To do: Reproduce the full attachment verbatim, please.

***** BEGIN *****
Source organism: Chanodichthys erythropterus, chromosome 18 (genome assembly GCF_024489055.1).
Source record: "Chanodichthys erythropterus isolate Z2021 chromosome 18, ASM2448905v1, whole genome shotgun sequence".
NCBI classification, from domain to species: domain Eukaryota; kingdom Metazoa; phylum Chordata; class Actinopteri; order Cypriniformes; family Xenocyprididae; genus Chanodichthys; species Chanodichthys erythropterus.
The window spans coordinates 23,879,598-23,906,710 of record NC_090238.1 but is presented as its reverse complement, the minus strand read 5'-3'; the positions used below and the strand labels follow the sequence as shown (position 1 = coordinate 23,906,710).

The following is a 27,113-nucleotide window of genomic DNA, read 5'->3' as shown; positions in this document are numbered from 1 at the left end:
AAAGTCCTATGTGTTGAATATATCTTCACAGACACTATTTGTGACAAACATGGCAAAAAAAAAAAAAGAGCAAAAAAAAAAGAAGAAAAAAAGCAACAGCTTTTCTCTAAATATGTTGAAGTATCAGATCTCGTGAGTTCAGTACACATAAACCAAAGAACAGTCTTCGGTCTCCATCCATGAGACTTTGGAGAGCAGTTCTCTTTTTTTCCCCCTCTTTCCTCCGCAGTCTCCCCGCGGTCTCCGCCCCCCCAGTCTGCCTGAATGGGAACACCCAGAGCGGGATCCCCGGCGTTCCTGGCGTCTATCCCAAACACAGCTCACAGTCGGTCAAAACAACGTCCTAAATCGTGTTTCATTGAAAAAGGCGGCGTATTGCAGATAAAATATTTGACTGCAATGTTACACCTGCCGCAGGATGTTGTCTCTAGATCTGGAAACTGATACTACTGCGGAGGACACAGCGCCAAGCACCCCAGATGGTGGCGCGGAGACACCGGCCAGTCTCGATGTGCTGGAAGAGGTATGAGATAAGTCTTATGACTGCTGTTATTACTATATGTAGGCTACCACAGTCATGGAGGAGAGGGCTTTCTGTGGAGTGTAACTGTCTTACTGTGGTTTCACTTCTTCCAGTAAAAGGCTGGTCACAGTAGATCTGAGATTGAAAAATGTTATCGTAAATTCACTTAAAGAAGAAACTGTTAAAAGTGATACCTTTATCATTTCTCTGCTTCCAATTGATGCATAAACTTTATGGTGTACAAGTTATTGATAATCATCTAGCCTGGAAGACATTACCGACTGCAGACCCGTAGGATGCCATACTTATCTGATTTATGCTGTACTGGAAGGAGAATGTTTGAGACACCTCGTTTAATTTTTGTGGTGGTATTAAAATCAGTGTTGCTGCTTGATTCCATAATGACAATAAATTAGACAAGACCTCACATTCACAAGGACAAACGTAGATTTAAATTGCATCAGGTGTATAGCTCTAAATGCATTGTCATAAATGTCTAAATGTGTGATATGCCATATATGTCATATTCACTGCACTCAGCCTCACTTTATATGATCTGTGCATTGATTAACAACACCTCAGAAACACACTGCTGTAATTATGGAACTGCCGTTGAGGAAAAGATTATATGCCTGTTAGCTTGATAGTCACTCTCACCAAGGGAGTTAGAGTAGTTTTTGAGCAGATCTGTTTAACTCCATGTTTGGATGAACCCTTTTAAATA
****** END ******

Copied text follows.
Source organism: Chanodichthys erythropterus, chromosome 18 (genome assembly GCF_024489055.1).
Source record: "Chanodichthys erythropterus isolate Z2021 chromosome 18, ASM2448905v1, whole genome shotgun sequence".
NCBI classification, from domain to species: domain Eukaryota; kingdom Metazoa; phylum Chordata; class Actinopteri; order Cypriniformes; family Xenocyprididae; genus Chanodichthys; species Chanodichthys erythropterus.
The window spans coordinates 23,879,598-23,906,710 of record NC_090238.1 but is presented as its reverse complement, the minus strand read 5'-3'; the positions used below and the strand labels follow the sequence as shown (position 1 = coordinate 23,906,710).

The following is a 27,113-nucleotide window of genomic DNA, read 5'->3' as shown; positions in this document are numbered from 1 at the left end:
AAAGTCCTATGTGTTGAATATATCTTCACAGACACTATTTGTGACAAACATGGCAAAAAAAAAAAAAGAGCAAAAAAAAAAGAAGAAAAAAAGCAACAGCTTTTCTCTAAATATGTTGAAGTATCAGATCTCGTGAGTTCAGTACACATAAACCAAAGAACAGTCTTCGGTCTCCATCCATGAGACTTTGGAGAGCAGTTCTCTTTTTTTCCCCCTCTTTCCTCCGCAGTCTCCCCGCGGTCTCCGCCCCCCCAGTCTGCCTGAATGGGAACACCCAGAGCGGGATCCCCGGCGTTCCTGGCGTCTATCCCAAACACAGCTCACAGTCGGTCAAAACAACGTCCTAAATCGTGTTTCATTGAAAAAGGCGGCGTATTGCAGATAAAATATTTGACTGCAATGTTACACCTGCCGCAGGATGTTGTCTCTAGATCTGGAAACTGATACTACTGCGGAGGACACAGCGCCAAGCACCCCAGATGGTGGCGCGGAGACACCGGCCAGTCTCGATGTGCTGGAAGAGGTATGAGATAAGTCTTATGACTGCTGTTATTACTATATGTAGGCTACCACAGTCATGGAGGAGAGGGCTTTCTGTGGAGTGTAACTGTCTTACTGTGGTTTCACTTCTTCCAGTAAAAGGCTGGTCACAGTAGATCTGAGATTGAAAAATGTTATCGTAAATTCACTTAAAGAAGAAACTGTTAAAAGTGATACCTTTATCATTTCTCTGCTTCCAATTGATGCATAAACTTTATGGTGTACAAGTTATTGATAATCATCTAGCCTGGAAGACATTACCGACTGCAGACCCGTAGGATGCCATACTTATCTGATTTATGCTGTACTGGAAGGAGAATGTTTGAGACACCTCGTTTAATTTTTGTGGTGGTATTAAAATCAGTGTTGCTGCTTGATTCCATAATGACAATAAATTAGACAAGACCTCACATTCACAAGGACAAACGTAGATTTAAATTGCATCAGGTGTATAGCTCTAAATGCATTGTCATAAATGTCTAAATGTGTGATATGCCATATATGTCATATTCACTGCACTCAGCCTCACTTTATATGATCTGTGCATTGATTAACAACACCTCAGAAACACACTGCTGTAATTATGGAACTGCCGTTGAGGAAAAGATTATATGCCTGTTAGCTTGATAGTCACTCTCACCAAGGGAGTTAGAGTAGTTTTTGAGCAGATCTGTTTAACTCCATGTTTGGATGAACCCTTTTAAATA